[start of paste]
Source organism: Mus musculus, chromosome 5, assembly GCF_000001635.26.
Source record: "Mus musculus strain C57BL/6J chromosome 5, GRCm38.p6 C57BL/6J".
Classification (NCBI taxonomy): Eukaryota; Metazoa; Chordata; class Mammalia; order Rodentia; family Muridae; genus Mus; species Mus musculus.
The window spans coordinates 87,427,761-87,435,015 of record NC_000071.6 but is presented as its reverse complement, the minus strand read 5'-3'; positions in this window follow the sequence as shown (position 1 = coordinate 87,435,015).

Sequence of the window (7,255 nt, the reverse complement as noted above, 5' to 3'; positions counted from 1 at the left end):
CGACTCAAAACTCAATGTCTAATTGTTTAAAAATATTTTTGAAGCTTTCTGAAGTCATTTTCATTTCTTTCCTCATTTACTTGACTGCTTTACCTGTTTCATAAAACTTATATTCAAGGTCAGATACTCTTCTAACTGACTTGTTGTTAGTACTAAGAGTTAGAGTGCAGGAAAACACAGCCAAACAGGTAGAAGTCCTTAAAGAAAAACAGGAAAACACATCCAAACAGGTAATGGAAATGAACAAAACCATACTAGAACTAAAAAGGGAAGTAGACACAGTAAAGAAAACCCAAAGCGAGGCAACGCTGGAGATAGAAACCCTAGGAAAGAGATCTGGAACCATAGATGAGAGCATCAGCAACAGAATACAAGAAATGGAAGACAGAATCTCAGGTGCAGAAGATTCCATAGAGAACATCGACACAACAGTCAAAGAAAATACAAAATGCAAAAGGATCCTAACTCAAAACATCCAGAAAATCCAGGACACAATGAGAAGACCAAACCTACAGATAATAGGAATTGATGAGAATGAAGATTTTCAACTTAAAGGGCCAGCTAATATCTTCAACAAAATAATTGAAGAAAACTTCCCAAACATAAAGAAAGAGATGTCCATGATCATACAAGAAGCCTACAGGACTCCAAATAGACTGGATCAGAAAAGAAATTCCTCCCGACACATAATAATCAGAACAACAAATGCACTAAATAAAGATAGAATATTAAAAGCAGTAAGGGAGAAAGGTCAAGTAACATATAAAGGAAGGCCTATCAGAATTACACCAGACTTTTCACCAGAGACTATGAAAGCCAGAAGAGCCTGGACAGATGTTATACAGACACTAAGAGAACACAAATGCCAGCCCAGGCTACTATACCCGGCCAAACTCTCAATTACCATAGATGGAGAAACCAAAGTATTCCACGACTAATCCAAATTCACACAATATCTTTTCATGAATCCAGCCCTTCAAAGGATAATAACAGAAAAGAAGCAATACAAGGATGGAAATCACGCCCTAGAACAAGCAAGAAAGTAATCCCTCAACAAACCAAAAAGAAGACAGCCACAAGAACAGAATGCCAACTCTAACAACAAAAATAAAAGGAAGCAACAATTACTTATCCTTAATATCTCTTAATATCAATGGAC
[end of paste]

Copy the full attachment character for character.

Source organism: Mus musculus, chromosome 5, assembly GCF_000001635.26.
Source record: "Mus musculus strain C57BL/6J chromosome 5, GRCm38.p6 C57BL/6J".
Classification (NCBI taxonomy): Eukaryota; Metazoa; Chordata; class Mammalia; order Rodentia; family Muridae; genus Mus; species Mus musculus.
The window spans coordinates 87,427,761-87,435,015 of record NC_000071.6 but is presented as its reverse complement, the minus strand read 5'-3'; positions in this window follow the sequence as shown (position 1 = coordinate 87,435,015).

Sequence of the window (7,255 nt, the reverse complement as noted above, 5' to 3'; positions counted from 1 at the left end):
CGACTCAAAACTCAATGTCTAATTGTTTAAAAATATTTTTGAAGCTTTCTGAAGTCATTTTCATTTCTTTCCTCATTTACTTGACTGCTTTACCTGTTTCATAAAACTTATATTCAAGGTCAGATACTCTTCTAACTGACTTGTTGTTAGTACTAAGAGTTAGAGTGCAGGAAAACACAGCCAAACAGGTAGAAGTCCTTAAAGAAAAACAGGAAAACACATCCAAACAGGTAATGGAAATGAACAAAACCATACTAGAACTAAAAAGGGAAGTAGACACAGTAAAGAAAACCCAAAGCGAGGCAACGCTGGAGATAGAAACCCTAGGAAAGAGATCTGGAACCATAGATGAGAGCATCAGCAACAGAATACAAGAAATGGAAGACAGAATCTCAGGTGCAGAAGATTCCATAGAGAACATCGACACAACAGTCAAAGAAAATACAAAATGCAAAAGGATCCTAACTCAAAACATCCAGAAAATCCAGGACACAATGAGAAGACCAAACCTACAGATAATAGGAATTGATGAGAATGAAGATTTTCAACTTAAAGGGCCAGCTAATATCTTCAACAAAATAATTGAAGAAAACTTCCCAAACATAAAGAAAGAGATGTCCATGATCATACAAGAAGCCTACAGGACTCCAAATAGACTGGATCAGAAAAGAAATTCCTCCCGACACATAATAATCAGAACAACAAATGCACTAAATAAAGATAGAATATTAAAAGCAGTAAGGGAGAAAGGTCAAGTAACATATAAAGGAAGGCCTATCAGAATTACACCAGACTTTTCACCAGAGACTATGAAAGCCAGAAGAGCCTGGACAGATGTTATACAGACACTAAGAGAACACAAATGCCAGCCCAGGCTACTATACCCGGCCAAACTCTCAATTACCATAGATGGAGAAACCAAAGTATTCCACGACTAATCCAAATTCACACAATATCTTTTCATGAATCCAGCCCTTCAAAGGATAATAACAGAAAAGAAGCAATACAAGGATGGAAATCACGCCCTAGAACAAGCAAGAAAGTAATCCCTCAACAAACCAAAAAGAAGACAGCCACAAGAACAGAATGCCAACTCTAACAACAAAAATAAAAGGAAGCAACAATTACTTATCCTTAATATCTCTTAATATCAATGGAC